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Old 04-09-2017, 06:39 AM   #11 (permalink)
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Originally Posted by Piwoslaw View Post
When I first started noticing that the ends of the liners are wearing away at the tube, I shortened them to have a 1-2cm gap, instead of an overlap. That helped, but did not resolve the issue.

I can't find the page now, but when browsing today I came across an idea to line the tire with the metal tape from a tape measure. I think it also proposed putting an old tire between the metal tape and inner tube to protect the latter from the former. This would make the tire almost bulletproof, but it might take some creativity to squeeze an inner tube, metal tape measure and a used tire inside a 700x28C ...
Yes but that still leaves an edge to rub on. carefully trimming flush end-to-end and maybe a bit of glue or tape bridging the gap might eliminate that. the metal tape seems like it would only make it worse. introducing sharp edges inside the tire. I believe tube-less is the future but have not yet tried it myself.

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Old 04-09-2017, 09:42 PM   #12 (permalink)
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I had the same problem with the tape liners when I tried them years ago.

I typically ride about 5000 miles a year. I used to average about 8 flats a year. That was with wider (about 1 3/4 inch or wider) tires. When I was using narrower tires, I would get an average of two flats a month.

About 6 years ago I switched to using those extra thick thorn resistant tires with Kevlar weave in the tread. I also switched to inner tubes that are 5 to 10 times thicker than normal and come with Goop or some other equivalent puncture filling substance inside. I've only had three flats these past six years. They were all due to my not paying attention to how much tread was left on the tire so that I had worn completely through the tread and the inner tube was making direct contact with the road surface. I typically have to replace my tires due to insufficient tread about every 24 months (about 10,000 miles).
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Old 04-10-2017, 11:46 AM   #13 (permalink)
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I used a slightly smaller tire with the beads cut off as a liner when I lived where thorns were more common than grass, here's a little write up I did. Tire inside tire puncture resistance enhancement - Album on Imgur
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Old 04-10-2017, 10:41 PM   #14 (permalink)
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I have had good luck with the slime tubes. But found the slime only lasts a year at most. Seems they figured a way to make it breakdown to increase sales.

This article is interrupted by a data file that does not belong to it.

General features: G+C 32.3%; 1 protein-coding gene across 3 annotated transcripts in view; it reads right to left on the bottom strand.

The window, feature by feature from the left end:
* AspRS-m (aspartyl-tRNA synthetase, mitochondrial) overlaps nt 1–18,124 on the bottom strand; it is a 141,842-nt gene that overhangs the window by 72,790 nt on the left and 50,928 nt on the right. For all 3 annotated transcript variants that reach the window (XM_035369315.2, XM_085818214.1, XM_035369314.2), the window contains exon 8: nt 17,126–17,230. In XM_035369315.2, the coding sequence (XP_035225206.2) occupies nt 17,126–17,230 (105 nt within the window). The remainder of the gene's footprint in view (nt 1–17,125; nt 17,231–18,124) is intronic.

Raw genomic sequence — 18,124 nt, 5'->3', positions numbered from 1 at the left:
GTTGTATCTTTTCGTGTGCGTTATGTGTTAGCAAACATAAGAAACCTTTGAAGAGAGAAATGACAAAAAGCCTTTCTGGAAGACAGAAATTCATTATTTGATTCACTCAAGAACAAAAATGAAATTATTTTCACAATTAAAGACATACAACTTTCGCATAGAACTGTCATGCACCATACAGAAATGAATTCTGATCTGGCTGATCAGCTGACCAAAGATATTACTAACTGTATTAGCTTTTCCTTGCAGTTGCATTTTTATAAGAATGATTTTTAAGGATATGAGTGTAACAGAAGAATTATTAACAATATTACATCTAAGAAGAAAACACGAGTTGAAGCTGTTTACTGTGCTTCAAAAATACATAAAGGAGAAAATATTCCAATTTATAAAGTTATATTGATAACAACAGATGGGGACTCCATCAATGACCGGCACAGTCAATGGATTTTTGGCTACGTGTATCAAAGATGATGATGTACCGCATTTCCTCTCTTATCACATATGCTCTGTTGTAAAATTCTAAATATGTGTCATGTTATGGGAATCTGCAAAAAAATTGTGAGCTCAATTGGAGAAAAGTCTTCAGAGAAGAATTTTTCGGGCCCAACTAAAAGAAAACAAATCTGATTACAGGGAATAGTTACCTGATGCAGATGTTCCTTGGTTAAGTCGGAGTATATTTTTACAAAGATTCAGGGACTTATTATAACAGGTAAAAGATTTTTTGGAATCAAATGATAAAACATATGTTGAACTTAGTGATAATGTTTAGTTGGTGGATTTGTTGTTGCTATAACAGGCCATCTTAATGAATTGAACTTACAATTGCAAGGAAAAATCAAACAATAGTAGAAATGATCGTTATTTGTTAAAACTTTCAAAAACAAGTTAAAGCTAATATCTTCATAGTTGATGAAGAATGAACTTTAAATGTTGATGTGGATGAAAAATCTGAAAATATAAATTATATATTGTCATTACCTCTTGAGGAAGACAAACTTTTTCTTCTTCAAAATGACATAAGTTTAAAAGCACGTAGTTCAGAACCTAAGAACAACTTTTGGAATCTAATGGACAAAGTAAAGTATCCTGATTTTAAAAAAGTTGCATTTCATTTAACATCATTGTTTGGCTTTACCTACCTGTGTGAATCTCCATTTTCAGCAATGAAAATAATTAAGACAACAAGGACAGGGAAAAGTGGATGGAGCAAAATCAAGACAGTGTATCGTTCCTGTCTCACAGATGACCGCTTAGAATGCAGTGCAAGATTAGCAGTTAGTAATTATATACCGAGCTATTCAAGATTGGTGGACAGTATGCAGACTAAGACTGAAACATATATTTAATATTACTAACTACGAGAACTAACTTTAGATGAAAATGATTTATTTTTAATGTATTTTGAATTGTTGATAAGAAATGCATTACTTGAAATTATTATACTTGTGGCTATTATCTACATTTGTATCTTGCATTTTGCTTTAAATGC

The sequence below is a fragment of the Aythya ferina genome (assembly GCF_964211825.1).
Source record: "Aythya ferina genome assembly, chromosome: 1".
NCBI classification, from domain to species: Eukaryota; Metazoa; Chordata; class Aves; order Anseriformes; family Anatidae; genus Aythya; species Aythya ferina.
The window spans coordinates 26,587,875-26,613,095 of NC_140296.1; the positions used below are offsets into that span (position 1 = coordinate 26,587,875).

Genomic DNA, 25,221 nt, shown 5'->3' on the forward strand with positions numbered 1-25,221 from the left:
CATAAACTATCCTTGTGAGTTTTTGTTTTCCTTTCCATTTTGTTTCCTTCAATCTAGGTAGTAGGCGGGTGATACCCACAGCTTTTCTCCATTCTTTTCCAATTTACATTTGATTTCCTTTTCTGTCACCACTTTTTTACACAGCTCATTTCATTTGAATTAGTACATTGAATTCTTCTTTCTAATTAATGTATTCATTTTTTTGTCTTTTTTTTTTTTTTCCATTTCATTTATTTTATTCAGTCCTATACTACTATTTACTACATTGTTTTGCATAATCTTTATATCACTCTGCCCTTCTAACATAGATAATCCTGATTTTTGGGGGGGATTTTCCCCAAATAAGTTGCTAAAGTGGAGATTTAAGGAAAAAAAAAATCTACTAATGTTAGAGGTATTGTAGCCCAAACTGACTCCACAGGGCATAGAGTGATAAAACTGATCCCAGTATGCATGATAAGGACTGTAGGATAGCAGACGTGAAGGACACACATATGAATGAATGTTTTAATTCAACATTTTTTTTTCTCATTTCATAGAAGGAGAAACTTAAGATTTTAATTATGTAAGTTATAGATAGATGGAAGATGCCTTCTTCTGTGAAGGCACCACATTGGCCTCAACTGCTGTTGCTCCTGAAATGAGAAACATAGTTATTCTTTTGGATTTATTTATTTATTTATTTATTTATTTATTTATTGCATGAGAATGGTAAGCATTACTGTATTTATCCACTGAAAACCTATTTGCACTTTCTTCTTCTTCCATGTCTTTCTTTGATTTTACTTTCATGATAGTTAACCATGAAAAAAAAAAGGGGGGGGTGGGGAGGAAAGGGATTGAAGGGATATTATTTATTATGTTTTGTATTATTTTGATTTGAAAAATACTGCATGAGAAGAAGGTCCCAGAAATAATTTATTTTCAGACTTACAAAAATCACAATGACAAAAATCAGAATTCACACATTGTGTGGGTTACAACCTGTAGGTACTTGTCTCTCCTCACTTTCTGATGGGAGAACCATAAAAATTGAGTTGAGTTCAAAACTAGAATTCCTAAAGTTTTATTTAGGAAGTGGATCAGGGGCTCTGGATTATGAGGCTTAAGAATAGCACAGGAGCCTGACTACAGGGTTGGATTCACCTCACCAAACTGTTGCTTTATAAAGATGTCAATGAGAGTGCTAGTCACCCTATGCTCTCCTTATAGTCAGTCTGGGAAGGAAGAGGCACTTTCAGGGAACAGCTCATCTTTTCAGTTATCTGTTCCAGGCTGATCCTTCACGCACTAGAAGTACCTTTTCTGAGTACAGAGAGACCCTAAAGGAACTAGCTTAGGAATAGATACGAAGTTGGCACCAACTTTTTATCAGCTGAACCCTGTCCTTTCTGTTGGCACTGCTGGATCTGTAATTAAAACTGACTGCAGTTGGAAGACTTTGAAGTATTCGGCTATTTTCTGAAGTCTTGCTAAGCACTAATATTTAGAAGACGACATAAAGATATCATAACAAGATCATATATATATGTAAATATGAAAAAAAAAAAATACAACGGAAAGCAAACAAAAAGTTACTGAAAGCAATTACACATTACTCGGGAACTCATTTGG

But it sure beats getting two or three flats on one ride. We have goat heads here that the farmers blow into the roads, which is a guraranteed flat without using slime.

Last edited by SoobieOut; 04-10-2017 at 10:55 PM..
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Old 04-11-2017, 06:14 AM   #15 (permalink)
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Use a tubeless tire/ wheel with latex sealant. There are zero mountain bike racers using tubes for a decade.
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Old 12-29-2017, 12:24 PM   #16 (permalink)
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I went tubeless on my ebike about 4 months back and I can't image going back to tubes. As I read all of the things others are doing I think of all those heavy slow wheels and still you can get flats. The tube is the weak link in the system and going tubeless is a game changer. One less thing to worry about on our ride. I have a rad power bike that has the 4 inch fat tires. I went with the system called 'ghetto tubeless' which can be used with any rim and tire combination and they have been great. As an interesting side effect I have not had to add any air to the tires yet. Now I don't live in a thorny area but I'm sure there are those online who will tell of their tubeless experiences rather than me trying to repeat them here.
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Old 01-31-2018, 09:57 PM   #17 (permalink)
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good old slime brand tire sealant has worked well for me
the kind you have to fill the tube with
have had tens of thorns in my tires and didn't even have to do any thing
but pull them out and ride on

I have also had good luck with a quarter inch layer of closed cell packing foam
a long thing like a nail or a lemon thorn will still get you but goat heads won't bother you
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Old 03-06-2018, 10:40 PM   #18 (permalink)
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Old 11-20-2018, 04:46 AM   #19 (permalink)
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I use slime tubes. Not without their drawbacks (they're relatively weighty and can make some bikes feel a bit leaden and turgid) but in 7 years or 5 of 6000 miles cycling per annum I've never had a visit from the puncture fairly while using them.

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Old 11-30-2018, 04:04 PM   #20 (permalink)
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Back when my motorized bicycle was still operational, I was using slime tubes and got a puncture from running over a shard of metal. The puncture did seal, but the pressure had dropped low enough that pushing the bike the rest of the way was the only option, didn't have a pump.

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